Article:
Controversial, censored, cut, and critically disregarded when it first debuted, Pandora’s Box is today considered one of great silent films. This restoration, the Festival’s centerpiece event, was funded by silent movie enthusiast and Louise Brooks partisan Hugh Hefner. It may come as close as we will ever get to director Pabst’s original vision – and Brooks’ original luminescence.

This screening is also significant as it marks something of return for the character of Lulu, whose creator was almost born in San Francisco. As most filmgoers know,Pandora’s Box is based on two plays, Earth Spirit (1895) and Pandora’s Box (1904), by the German writer Frank Wedekind (1864 – 1918). Today, he is best known as the author of Spring Awakening (1891), which six years ago was turned into a hugely popular Broadway musical.

What’s little known is that Wedekind’s parents were European immigrants resident in San Francisco in the years following the 1849 Gold Rush. His German father was a physician and progressive democrat whose participation in the Revolutions of 1848 (in the German states) led him to exile in America. Wedekind’s Swiss mother was an attractive singer and actress twenty-three years his junior. This unlikely and unconventional union has led some scholars to speculate that the relationship between Wedekind’s parents could have served as a model for the similar, unconventional relationship between the older and respected Dr. Schon and the much younger showgirl Lulu in Pandora’s Box.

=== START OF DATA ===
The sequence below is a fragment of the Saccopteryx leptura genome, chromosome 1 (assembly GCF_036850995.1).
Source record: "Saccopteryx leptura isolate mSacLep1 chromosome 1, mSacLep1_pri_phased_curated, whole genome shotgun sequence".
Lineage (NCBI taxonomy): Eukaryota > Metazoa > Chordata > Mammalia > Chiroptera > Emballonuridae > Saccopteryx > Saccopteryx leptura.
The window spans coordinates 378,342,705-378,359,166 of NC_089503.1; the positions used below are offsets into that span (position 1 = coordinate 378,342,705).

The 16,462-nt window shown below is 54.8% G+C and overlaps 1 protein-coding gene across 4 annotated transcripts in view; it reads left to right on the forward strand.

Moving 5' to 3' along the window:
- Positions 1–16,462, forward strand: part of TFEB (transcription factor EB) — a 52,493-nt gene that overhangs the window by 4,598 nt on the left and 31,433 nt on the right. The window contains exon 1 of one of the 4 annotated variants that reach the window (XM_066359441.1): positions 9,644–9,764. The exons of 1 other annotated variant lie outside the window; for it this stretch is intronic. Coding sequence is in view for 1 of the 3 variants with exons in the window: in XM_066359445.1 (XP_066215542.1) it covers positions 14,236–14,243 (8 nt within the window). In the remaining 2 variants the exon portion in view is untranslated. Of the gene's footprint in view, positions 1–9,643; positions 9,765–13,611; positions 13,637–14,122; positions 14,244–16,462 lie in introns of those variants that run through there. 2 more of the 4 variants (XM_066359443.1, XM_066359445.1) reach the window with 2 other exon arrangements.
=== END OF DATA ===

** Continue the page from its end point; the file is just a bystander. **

A scene from Pandora's Box

 

Of course, such things are open to interpretation. However, what we do know is that Friedrich Wedekind and Emilie Kammerer’s second child – the future writer – was conceived in San Francisco, and born in what is now Hanover, Germany. According to Wedekind’s biography, early in the pregnancy the homesick couple risked a return to their homeland, and stayed. And that’s where Benjamin Frank(lin) Wedekind, named for the free-thinking American writer, was born in 1864.

To mark the occasion of the first ever showing of the restored Pandora’s Box in San Francisco, what follows is a brief, discursive history of the film’s reception in the United States and the greater Bay Area.

Pandora’s Box had its world premiere in February of 1929 at the Gloria–Palast theater in Berlin. German reviews of the time were mixed, even dismissive. (See the essay in the Festival program for a fuller account.) Some months later, when Pandora’s Box opened at a single theater in New York City, American newspaper and magazine critics were similarly ambivalent, and even hostile.